Sen. Pete Kelly deserves most of the credit for putting a 2014 financing plan together to fund the power plant project at the University of Alaska Fairbanks. He also deserves a big part of the blame for a catastrophic decline in state funding for higher education.Read More
In a story on how the three crime-fighting candidates for governor intend to pay for expanded public safety operations, the Anchorage Daily News allowed Mike Dunleavy to get away with his fiction about thousands of ghost positions in the state budget.Read More
You don’t have to be a political scientist to understand that ConocoPhillips would love to have one of its employees in the executive branch in Alaska. Its presentation, which excluded risk factors and qualifiers that must be made when anyone talks about billions of dollars that have yet to be committed by a wide range companies, should be interpreted in that light.Read More
Mark Begich seems to be unaware of the progress made over the last couple of years in advancing the public discussion of the state’s fiscal problem. A lot of the credit for that progress goes to Gov. Bill Walker, and the coalition of Democrats and Republicans who led the House.Read More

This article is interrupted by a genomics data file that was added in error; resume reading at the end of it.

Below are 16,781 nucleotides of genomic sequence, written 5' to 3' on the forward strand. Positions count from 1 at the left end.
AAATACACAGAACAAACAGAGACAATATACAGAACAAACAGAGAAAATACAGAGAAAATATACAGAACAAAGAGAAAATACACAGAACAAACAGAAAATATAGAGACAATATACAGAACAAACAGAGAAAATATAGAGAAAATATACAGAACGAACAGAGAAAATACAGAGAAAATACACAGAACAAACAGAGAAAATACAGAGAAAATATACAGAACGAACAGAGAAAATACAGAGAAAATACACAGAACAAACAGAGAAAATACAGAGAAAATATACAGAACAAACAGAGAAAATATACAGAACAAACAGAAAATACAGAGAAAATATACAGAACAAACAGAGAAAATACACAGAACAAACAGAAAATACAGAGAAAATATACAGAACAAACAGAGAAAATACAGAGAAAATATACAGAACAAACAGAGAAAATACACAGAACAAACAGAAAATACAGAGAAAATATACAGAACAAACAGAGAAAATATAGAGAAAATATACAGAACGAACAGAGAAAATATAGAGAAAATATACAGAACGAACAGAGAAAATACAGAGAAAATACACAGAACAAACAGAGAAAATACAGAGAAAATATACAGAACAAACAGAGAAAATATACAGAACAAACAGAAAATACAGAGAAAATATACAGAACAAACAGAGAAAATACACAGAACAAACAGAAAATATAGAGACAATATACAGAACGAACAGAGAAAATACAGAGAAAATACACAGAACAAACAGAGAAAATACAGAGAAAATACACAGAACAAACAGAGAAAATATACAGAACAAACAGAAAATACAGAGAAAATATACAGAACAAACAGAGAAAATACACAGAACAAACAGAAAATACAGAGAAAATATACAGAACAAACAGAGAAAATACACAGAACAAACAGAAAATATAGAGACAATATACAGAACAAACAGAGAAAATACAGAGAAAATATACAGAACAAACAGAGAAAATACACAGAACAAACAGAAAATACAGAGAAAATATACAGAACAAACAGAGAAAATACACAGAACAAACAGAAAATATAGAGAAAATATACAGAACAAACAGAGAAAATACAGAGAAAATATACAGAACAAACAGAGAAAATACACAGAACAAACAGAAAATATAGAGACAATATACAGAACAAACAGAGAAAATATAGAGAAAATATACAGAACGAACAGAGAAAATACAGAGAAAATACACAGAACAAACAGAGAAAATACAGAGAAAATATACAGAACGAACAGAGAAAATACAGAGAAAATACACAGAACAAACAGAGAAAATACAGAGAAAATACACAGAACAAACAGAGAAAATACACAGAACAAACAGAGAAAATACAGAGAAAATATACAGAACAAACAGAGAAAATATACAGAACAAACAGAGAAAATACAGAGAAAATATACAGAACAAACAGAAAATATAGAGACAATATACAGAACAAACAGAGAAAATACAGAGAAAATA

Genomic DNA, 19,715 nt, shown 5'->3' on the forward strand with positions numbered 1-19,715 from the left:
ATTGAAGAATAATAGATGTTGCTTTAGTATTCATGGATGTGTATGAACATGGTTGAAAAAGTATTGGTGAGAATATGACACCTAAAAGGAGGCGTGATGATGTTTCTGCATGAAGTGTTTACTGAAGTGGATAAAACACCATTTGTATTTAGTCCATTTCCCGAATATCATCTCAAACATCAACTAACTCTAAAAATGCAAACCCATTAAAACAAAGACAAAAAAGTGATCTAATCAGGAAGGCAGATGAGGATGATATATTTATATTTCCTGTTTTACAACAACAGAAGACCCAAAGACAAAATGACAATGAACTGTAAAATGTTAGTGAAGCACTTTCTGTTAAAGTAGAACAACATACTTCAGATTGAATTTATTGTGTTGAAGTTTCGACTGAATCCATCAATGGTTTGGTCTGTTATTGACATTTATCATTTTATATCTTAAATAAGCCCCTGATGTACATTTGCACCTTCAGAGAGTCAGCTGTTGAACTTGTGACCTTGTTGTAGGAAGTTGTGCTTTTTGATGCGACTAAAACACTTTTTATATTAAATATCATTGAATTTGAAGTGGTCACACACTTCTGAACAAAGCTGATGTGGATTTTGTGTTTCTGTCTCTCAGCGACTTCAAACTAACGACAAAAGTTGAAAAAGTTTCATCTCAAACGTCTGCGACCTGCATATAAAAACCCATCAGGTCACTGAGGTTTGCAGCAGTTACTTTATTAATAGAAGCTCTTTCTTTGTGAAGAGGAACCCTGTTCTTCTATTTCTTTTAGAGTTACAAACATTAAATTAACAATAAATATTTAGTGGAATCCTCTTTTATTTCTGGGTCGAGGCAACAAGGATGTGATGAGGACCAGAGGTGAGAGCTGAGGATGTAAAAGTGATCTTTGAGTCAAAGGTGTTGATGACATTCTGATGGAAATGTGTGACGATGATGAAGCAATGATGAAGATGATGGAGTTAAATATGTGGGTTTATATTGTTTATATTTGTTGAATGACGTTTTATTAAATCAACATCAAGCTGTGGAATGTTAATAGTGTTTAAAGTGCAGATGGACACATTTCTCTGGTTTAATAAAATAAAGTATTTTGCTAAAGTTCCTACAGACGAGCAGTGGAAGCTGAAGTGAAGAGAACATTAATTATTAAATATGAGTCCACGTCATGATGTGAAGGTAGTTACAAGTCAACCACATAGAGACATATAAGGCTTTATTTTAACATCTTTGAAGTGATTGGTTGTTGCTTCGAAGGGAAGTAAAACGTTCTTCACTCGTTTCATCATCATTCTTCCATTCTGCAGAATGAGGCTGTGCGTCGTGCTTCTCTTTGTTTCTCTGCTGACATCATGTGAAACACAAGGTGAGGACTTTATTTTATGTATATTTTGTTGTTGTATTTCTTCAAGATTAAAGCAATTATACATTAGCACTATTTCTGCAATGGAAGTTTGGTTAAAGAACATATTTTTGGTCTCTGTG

Former Sen. Mark Begich is right that former Sen. Mike Dunleavy’s portrayal of Iceland as the model for Alaska leaves out the inconvenient truth of taxes.Read More
It was almost as if the legislative witness from ConocoPhillips was there to help the campaign of fellow ConocoPhillips employee Kevin Meyer, a candidate for lieutenant governor in Alaska.Read More
If the governor and Legislature follow the existing PFD formula in the law for dividends, the amount spent on them next year would almost double, from $1 billion to $1.9 billion. That would mean deficits of $1.4 billion to $1.8 billion a year though 2027, according to the current revenue forecast.
The $100 million Mike Dunleavy now describes as easy money just waiting to be cut from the budget by consolidating school district health coverage is another illusion.Read More
Before he quit the Legislature to run for governor, Mike Dunleavy should have applied himself to examining the state budget. Had he done so, maybe he wouldn't be spreading a fable about one element of state spending that is obvious to anyone who has ever looked into the subject.
Listen closely to former Sen. Mike Dunleavy as he speaks with conviction about the state budget and oil prices. He rattles off numbers like a desperate timeshare salesman, which makes it hard to tell which statistics are real and which are imaginary.Read More